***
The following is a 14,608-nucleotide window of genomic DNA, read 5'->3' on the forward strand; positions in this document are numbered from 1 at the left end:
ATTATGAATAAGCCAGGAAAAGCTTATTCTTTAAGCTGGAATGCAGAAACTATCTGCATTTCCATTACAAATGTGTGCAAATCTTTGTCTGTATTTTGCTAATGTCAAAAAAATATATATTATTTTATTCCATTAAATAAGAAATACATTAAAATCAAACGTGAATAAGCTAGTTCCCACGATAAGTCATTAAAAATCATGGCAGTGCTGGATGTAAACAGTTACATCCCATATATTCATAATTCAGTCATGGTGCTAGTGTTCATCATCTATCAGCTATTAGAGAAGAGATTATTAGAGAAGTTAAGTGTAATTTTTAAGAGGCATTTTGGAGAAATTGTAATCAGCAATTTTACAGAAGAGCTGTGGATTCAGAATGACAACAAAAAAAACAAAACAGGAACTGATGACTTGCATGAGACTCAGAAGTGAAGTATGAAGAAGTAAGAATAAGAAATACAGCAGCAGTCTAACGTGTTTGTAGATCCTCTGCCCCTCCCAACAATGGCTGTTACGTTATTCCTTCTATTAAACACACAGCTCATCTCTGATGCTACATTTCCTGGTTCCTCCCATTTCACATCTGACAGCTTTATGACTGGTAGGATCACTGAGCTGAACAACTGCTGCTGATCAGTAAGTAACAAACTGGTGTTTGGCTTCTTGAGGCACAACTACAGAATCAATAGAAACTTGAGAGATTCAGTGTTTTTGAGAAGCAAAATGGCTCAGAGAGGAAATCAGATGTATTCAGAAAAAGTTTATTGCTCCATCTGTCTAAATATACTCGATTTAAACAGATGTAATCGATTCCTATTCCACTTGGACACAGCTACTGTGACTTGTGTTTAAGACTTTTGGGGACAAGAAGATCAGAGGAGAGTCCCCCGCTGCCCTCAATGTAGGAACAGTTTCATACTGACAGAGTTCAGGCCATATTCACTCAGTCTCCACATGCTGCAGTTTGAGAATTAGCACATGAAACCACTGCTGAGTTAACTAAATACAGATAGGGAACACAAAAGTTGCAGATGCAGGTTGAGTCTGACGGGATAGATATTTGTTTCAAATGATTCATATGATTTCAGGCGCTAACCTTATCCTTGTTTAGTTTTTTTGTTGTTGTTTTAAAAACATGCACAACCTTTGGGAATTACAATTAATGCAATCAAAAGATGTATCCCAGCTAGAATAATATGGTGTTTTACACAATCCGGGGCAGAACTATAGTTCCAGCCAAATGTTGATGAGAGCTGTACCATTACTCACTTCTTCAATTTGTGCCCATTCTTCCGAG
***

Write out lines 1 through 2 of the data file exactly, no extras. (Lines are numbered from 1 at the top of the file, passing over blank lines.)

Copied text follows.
The following is a 14,608-nucleotide window of genomic DNA, read 5'->3' on the forward strand; positions in this document are numbered from 1 at the left end:
ATTATGAATAAGCCAGGAAAAGCTTATTCTTTAAGCTGGAATGCAGAAACTATCTGCATTTCCATTACAAATGTGTGCAAATCTTTGTCTGTATTTTGCTAATGTCAAAAAAATATATATTATTTTATTCCATTAAATAAGAAATACATTAAAATCAAACGTGAATAAGCTAGTTCCCACGATAAGTCATTAAAAATCATGGCAGTGCTGGATGTAAACAGTTACATCCCATATATTCATAATTCAGTCATGGTGCTAGTGTTCATCATCTATCAGCTATTAGAGAAGAGATTATTAGAGAAGTTAAGTGTAATTTTTAAGAGGCATTTTGGAGAAATTGTAATCAGCAATTTTACAGAAGAGCTGTGGATTCAGAATGACAACAAAAAAAACAAAACAGGAACTGATGACTTGCATGAGACTCAGAAGTGAAGTATGAAGAAGTAAGAATAAGAAATACAGCAGCAGTCTAACGTGTTTGTAGATCCTCTGCCCCTCCCAACAATGGCTGTTACGTTATTCCTTCTATTAAACACACAGCTCATCTCTGATGCTACATTTCCTGGTTCCTCCCATTTCACATCTGACAGCTTTATGACTGGTAGGATCACTGAGCTGAACAACTGCTGCTGATCAGTAAGTAACAAACTGGTGTTTGGCTTCTTGAGGCACAACTACAGAATCAATAGAAACTTGAGAGATTCAGTGTTTTTGAGAAGCAAAATGGCTCAGAGAGGAAATCAGATGTATTCAGAAAAAGTTTATTGCTCCATCTGTCTAAATATACTCGATTTAAACAGATGTAATCGATTCCTATTCCACTTGGACACAGCTACTGTGACTTGTGTTTAAGACTTTTGGGGACAAGAAGATCAGAGGAGAGTCCCCCGCTGCCCTCAATGTAGGAACAGTTTCATACTGACAGAGTTCAGGCCATATTCACTCAGTCTCCACATGCTGCAGTTTGAGAATTAGCACATGAAACCACTGCTGAGTTAACTAAATACAGATAGGGAACACAAAAGTTGCAGATGCAGGTTGAGTCTGACGGGATAGATATTTGTTTCAAATGATTCATATGATTTCAGGCGCTAACCTTATCCTTGTTTAGTTTTTTTGTTGTTGTTTTAAAAACATGCACAACCTTTGGGAATTACAATTAATGCAATCAAAAGATGTATCCCAGCTAGAATAATATGGTGTTTTACACAATCCGGGGCAGAACTATAGTTCCAGCCAAATGTTGATGAGAGCTGTACCATTACTCACTTCTTCAATTTGTGCCCATTCTTCCGAG